Support our key values? £500 grants to be applied for

Thanks to a philanthropist, a fund is available for 20 groups in Leeds to obtain grants of up to £500. Your group must subscribe to Justice, Equality and Solidarity. And it has to register with our friends at  Leeds for Change. And it has to fill in an application form.  Deadline 17 November 2014. More here on the Leeds for Change website 

Ethnic minorities are better qualified but get fewer opportunities

We have received these important findings from the communications company working for a research group a Manchester University:

Better qualified but fewer opportunities

The British workplace is not as fair as many assume it to be. That is the implication of a comprehensive report compiled by the University of Manchester’s Centre on Dynamics of Ethnicity. It concludes that white ethnic groups have a clear advantage in the labour market, despite non-white people out-attaining them educationally.

For example, Indian, Bangladeshi, Irish, Chinese and black African students are more likely to obtain five or more GCSEs at grade A* to C than their white counterparts. In higher education, over 40% of Britain’s Chinese, Indian and Black African groups have degree-level qualifications, compared with just 26% of white people.

Some of these well-educated members of minority groups do, of course, manage to fight their way into clerical, professional and managerial employment. However, the vast majority are facing what the report’s authors called “significant barriers to enjoying the levels of social mobility of their white British peers”.

Indeed, statistics released by the Department for Work and Pensions show that unemployment among ethnic minority groups is rising rather than falling. Between 2012 and 2013, it increased from 13% to 14% – compared with the country’s overall figures of 8% and 7% respectively.

This infographic explores the data.

Lynne Segal revisits ‘Beyond the Fragments’ on 18.9.2013

Taking Soundings event on Wednesday 18th September at 6pm (venue details below)

Lynne Segal, one of the writers of  Beyond the Fragments – Feminism and the Making of Socialism, will be speaking at the September 2013 meeting of Taking Soundings in Leeds. First published in 1979 with contributions from Lynne, Hilary Wainwright and Sheila Rowbotham, a second edition was recently published, containing the original essays, plus three new ones from the same authors. Lynne’s talk in Leeds will take up the themes of her new essay, as she outlines here:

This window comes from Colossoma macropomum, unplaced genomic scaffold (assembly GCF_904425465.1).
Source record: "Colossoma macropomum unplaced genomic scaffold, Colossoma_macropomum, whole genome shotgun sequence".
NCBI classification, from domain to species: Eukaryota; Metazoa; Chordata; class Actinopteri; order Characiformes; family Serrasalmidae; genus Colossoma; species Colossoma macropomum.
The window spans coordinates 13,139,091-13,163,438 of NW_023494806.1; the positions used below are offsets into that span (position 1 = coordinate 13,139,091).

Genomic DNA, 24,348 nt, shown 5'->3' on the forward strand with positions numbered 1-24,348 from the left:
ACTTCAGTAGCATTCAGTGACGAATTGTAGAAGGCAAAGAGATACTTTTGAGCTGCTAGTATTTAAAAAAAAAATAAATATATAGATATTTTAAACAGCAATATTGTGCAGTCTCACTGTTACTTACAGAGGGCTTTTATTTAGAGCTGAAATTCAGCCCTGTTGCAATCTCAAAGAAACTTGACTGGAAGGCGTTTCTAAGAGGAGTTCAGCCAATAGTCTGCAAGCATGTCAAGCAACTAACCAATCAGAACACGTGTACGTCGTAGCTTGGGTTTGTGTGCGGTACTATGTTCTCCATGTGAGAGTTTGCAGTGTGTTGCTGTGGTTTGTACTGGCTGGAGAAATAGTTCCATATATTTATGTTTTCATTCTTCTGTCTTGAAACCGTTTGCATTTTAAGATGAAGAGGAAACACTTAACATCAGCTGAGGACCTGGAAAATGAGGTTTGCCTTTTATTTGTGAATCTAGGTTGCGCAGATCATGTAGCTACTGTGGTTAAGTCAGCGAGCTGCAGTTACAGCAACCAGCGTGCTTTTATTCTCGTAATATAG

Even as times change, most of us remain stamped by the first moments we consciously enter politics – the moments of our greatest activism or fiercest dreams of different futures. For me, returning to Beyond the Fragments, that means asking what lessons, if any, can be drawn from the spirit of Seventies feminism. It was a politics premised upon equality and democratized resources, which kept most of us firmly part of the Left, attentive to class and anti-colonial struggles, alongside our more distinctive feminist concern with questions of care, culture, the sharing of skills, imagination and more – noting our interdependence, while cherishing autonomy and personal life, knowing we are never outside the social. Given our formidable defeats in worsening economic times for the majority, all the old questions return, but with even greater force. Is it still possible to create modes of resistance that can reach out, beyond the heat of action, to build movements and coalitions that survive and, somehow, impact upon those determining or trying to influence government policies? Can ‘democracy in action’ be preserved to form a coherent and forceful opposition to corporate capital, with its hollowing out of democracy, and the wars, inequalities and oppression it produces or tolerates? These questions are familiar, but the answers get harder to envisage, given that it is now easier, some say, to imagine the end to the world than the end of capitalism.

Lynne’s talk will take place at 6pm on Wednesday 18th September 2013 at Leeds Metropolitan University’s city centre campus: Broadcasting Place, A building, Room GO2, Woodhouse Lane, Leeds LS2 9EN (opposite the Fenton Pub).

Copies of the book, at a discounted price, will be on sale at the meeting.

Brief comment on the book – and how to get a free copy by subscribing to Red Pepper –  here

Cynthia Cockburn’s interesting critique of the ‘Beyond the Fragments’ version of feminism was published  in openDemocracy in May 2013